THE TWO-YEAR FOREIGN RESIDENCE REQUIREMENT
PERTAINING TO EXCHANGE VISITORS ON THE J-1 VISA
Information from the State
Department about J-1 waiver is available here
Exchange visitors may be subject to the two-year foreign residence
requirement of Section 212(e) of the Immigration and Nationality Act,
as amended, for one or more of the following reasons:
- They received funding from the United States Government, their
own government, or an international organization in connection with their
participation in the Exchange Visitor Program.
- The education, training, or skill they are pursuing in this country
appears on the Exchange
Visitor Skills List (1997 Amendment) for their country.
- They acquired J-1 status on or after January 10, 1977, for the
purpose of receiving graduate medical education or training.
Exchange visitors who are subject to, but do not wish to comply with,
the two-year home country residence requirement, may apply for a waiver
of that requirement under any one of the five applicable grounds provided
by the United States immigration law.
1. "No Objection" statement from the home government
Note: The law precludes use of this option by medical doctors listed
in "c" above.
The exchange visitor's government must state that it has no objection
to the exchange visitor not returning to the home country to satisfy the
two-year foreign residence requirement of Section 212(e) of the Immigration
and Nationality Act, as amended, and remaining in the U.S. if he or she
chooses to do so.
2. Request by an interested (U.S.) Government agency, or IGA
If an exchange visitor is working on a project for or of interest to
a U.S. Federal Government agency, and that agency has determined that
the visitor's continued stay in the United States is vital to one of its
programs, a waiver may be granted if the exchange visitor's continued
stay in the United States is in the public interest.
Note: For applications on behalf of foreign physicians who agree to
serve in medically underserved areas, please refer to Federal Register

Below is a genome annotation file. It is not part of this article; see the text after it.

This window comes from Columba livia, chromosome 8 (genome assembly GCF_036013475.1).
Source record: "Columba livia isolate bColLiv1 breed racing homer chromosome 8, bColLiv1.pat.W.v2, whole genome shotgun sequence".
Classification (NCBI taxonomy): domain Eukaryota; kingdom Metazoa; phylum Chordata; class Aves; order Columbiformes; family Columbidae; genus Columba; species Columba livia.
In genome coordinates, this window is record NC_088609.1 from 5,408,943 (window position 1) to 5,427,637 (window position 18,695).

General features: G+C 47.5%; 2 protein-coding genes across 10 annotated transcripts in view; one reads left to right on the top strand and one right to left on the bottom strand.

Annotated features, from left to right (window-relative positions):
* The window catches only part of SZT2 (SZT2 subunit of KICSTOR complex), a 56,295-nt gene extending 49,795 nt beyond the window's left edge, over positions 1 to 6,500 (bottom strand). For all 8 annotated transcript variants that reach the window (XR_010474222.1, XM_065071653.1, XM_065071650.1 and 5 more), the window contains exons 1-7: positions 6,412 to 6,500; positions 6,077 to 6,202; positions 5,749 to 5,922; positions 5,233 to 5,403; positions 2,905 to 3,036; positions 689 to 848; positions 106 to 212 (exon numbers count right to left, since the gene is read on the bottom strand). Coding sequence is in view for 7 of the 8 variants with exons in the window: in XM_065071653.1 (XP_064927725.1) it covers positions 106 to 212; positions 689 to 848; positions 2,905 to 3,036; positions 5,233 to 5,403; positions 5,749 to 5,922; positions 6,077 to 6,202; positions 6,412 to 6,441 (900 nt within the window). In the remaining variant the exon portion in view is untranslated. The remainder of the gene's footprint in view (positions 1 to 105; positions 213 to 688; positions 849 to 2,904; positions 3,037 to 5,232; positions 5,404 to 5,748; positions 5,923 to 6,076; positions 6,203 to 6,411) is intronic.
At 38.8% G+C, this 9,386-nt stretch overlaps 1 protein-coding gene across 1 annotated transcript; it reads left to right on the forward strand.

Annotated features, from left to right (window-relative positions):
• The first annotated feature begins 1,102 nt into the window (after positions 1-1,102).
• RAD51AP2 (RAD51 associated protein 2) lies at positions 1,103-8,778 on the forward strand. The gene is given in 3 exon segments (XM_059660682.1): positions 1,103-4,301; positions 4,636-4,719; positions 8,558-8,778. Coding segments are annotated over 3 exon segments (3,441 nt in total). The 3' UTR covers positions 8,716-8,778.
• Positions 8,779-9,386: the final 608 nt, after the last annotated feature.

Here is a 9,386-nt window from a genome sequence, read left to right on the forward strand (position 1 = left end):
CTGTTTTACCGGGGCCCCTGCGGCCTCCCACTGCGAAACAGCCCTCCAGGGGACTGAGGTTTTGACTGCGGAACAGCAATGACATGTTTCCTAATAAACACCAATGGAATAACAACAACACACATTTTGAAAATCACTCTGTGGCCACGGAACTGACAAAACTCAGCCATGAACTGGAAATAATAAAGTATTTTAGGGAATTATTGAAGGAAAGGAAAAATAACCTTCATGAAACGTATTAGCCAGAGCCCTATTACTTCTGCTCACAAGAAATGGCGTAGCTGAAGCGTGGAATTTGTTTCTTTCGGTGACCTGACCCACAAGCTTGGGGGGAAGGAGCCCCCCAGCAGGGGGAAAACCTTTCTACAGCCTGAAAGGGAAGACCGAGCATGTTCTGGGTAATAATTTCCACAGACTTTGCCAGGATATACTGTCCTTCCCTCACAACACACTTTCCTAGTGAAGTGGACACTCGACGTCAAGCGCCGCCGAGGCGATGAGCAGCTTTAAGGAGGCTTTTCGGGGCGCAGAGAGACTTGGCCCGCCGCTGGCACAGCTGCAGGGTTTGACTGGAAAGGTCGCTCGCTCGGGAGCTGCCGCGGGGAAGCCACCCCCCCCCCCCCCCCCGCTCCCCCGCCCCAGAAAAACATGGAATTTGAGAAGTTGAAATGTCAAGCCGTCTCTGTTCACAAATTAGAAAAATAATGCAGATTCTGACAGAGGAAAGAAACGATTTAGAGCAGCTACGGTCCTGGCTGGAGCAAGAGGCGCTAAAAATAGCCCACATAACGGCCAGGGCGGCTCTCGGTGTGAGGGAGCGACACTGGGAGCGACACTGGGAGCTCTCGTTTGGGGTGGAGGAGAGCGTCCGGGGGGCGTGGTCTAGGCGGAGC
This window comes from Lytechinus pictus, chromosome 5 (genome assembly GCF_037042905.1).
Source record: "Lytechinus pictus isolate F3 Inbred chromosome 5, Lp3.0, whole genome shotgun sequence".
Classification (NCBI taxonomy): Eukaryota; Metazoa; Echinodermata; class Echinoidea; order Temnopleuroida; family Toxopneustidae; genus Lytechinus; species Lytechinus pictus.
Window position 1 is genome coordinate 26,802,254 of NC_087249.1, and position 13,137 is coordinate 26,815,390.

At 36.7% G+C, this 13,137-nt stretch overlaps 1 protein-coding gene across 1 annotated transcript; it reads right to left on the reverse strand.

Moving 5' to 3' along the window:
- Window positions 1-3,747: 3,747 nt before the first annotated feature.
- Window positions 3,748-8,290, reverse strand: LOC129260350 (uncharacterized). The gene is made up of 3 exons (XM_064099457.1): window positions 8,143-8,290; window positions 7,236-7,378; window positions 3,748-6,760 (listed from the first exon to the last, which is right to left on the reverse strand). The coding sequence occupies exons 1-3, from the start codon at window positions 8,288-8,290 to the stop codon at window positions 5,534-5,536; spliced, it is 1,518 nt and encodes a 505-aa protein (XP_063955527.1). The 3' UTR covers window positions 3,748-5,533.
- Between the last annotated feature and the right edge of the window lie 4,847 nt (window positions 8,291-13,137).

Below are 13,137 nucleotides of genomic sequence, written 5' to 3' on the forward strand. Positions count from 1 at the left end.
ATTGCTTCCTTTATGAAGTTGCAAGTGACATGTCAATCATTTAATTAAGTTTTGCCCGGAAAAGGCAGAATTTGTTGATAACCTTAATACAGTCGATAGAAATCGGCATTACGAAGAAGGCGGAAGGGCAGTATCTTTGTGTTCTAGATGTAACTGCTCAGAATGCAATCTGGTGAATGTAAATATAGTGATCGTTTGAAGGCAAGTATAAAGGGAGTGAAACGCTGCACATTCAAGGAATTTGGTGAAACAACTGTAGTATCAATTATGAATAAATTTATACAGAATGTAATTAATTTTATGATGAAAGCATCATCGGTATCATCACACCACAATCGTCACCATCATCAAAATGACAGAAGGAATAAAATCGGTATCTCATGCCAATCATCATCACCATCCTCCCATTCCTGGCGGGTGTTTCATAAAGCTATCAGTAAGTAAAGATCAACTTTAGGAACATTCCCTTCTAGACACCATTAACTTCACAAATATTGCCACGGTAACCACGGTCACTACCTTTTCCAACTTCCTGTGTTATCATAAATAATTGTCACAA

Volume 62, No. 102 of May 28, 1997.
If the exchange visitor believes that he or she will be persecuted
upon return to the home country due to race, religion, or political opinion,
he or she can apply for a waiver.
4. Exceptional hardship to a United States citizen (or permanent resident)
spouse or child of an exchange visitor
If the exchange visitor can demonstrate that his or her departure
from the United States would cause extreme hardship to his or her United
States citizen or lawful permanent resident spouse or child, he or she
may apply for a waiver. (Please note that mere separation from family is
not considered to be sufficient to establish exceptional hardship.)
5. Request by a designated State Department of Health, or its equivalent
Note: The law permits only medical doctors to apply for a waiver on
Pursuant to the requirements of Public Law 103-416, of October 25,
1994 and Public Law 107-273, of November 2, 2002, foreign medical graduates
who have an offer of full-time employment at a health care facility in
a designated health care professional shortage area, and who agree to begin
employment at the facility within 90 days of receiving such waiver, and
who sign a contract to continue to work at the health care facility for
a total of 40 hours per week and not less than three years, may apply for
Resources for Foreign Physicians
J-1 Alien Physician program for foreign physicians:
Overview of the J-1 visa waiver program:
H1-B visas for foreign doctors:
Educational commission for foreign medical graduates:
Practicing medicine in the United States:
U.S. state-by-state physician licensing requirements:
Contemporary challenges and opportunities for international medial graduates in American medicine:
Requirements for international medicinal graduates at UCDHS:
UCLA international medicinal grduate program: